Estimated reading time: 9 minute(s)
Ruminants inimitably transform the high cellulose biomass of grasses and woody plants produced on rangelands into a dietary source of energy and animal protein for human consumption.
What can be done on production to enhance continuous supply of high quality meat products that have such values?
One of the most successful and widely adopted strategies to favor the thrive of the best performing animals and species is flush feeding, a high protein or high energy dietary regime, which favors reproduction success in small ruminants.
What is flush feeding?
Prior to the breeding season, small female ruminants (does and ewes) are prepared with the intention of successfully increasing the ovulation to increase conception rates.
Approximately 14-17 days before breeding commences, the breeding herd including rams, is fed good quality hay to boost time of ovulating in does and ewes, whilst rams are generally prepared to ensure success during mating.
In precision farming systems, farmers implement this dietary phase, known as flushing, for optimal animal performance. Moreover, it is a common practice that enhances the prolificacy and so the chance of twins or triplets.
Importance of flush feeding
Successful embryo implantation in the early gestation phase is critical and sensitive to flush feeding. Therefore, small stock owners handle the breeding ewes and does with care to ensure high success of implantation, which is followed by good embryo development.
Body condition score (general score of one to five), is a grading tool used in small stock and ranges from extreme emaciation to obese.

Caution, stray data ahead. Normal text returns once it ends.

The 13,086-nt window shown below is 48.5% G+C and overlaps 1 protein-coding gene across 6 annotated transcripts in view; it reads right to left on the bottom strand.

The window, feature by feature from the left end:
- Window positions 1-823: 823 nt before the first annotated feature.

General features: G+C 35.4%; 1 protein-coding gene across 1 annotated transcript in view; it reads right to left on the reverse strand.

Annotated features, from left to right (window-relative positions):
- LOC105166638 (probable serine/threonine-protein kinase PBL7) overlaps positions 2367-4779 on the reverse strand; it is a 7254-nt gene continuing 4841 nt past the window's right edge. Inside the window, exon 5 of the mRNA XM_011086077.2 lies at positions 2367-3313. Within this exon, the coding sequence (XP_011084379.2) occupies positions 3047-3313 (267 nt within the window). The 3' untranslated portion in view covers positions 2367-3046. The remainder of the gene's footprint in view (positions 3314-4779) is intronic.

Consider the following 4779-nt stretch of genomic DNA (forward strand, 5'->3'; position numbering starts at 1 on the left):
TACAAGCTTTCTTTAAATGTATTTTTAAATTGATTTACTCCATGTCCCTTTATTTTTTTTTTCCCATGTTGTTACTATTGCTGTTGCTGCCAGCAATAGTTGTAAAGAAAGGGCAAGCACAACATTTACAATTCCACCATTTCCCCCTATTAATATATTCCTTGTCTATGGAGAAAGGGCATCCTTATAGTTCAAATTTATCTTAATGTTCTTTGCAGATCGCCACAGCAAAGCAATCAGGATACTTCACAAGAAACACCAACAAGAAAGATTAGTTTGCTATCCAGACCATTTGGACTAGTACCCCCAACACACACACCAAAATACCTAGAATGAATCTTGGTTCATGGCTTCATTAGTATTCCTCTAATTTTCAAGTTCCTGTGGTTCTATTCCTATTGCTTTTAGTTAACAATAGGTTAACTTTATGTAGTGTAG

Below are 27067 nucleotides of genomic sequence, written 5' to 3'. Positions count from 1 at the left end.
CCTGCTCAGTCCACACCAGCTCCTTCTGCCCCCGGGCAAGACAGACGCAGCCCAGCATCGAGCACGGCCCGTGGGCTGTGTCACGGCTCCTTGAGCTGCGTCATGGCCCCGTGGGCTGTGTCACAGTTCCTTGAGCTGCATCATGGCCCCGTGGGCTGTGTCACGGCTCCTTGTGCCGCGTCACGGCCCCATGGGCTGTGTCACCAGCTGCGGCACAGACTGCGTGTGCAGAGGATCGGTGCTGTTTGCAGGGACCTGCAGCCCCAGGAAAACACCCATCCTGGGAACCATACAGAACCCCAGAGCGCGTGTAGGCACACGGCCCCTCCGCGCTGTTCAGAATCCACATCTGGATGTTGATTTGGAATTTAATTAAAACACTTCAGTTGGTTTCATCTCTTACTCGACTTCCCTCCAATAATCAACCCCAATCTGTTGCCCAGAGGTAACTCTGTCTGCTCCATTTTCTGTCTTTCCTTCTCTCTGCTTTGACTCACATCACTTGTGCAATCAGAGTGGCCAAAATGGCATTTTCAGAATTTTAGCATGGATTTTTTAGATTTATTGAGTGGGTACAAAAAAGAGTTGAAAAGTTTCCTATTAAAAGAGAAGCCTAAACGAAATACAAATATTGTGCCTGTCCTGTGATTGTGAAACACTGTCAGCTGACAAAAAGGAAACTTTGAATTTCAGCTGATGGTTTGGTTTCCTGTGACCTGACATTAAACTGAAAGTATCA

Does or ewes with slightly lower body condition score are nutritionally boosted during the phase that precedes reproduction in order to improve their fertility and prolificacy rates.
Does (female goats) and ewes (female sheeps) that are extremely fat or thin, hardly respond to flush feeding, so it is necessary to calibrate nutritional elements properly: do not overfeed or underfeed the does and ewes during this phase. While overly fed rams tend to accumulate excess fat around the scrotum, which limits heat exchange and negatively affects fertility.
Flushing, if carried on correctly, may increase the proportion of females that exhibit estrus and enhances high lambing/kidding percentage.
In rams (male sheep) and bucks (male goat), inclusion of zinc, selenium and Vitamin E in the diets during flush feeding enhances good sperm production.
Fresh pasture, barley, oats, corn, sorghum, millet, wheat and legumes can be included in flushing diets.
Flush feeding should not continue for prolonged time as it increases cost of production for a farmer. Hence, farmers have preset guidelines that govern the different breeding seasons, and in so doing precision farming is practiced.
When done correctly, flush feeding results in an increase in production which is directly proportional to high profit yield.
Adequate spacing during feeding is vital, so as to minimize overfeeding and the goal of flushing is not achieved as one group consumes more than the other.
In summary, the practice of flush feeding is a good management tool which heightens success in conception in small ruminants.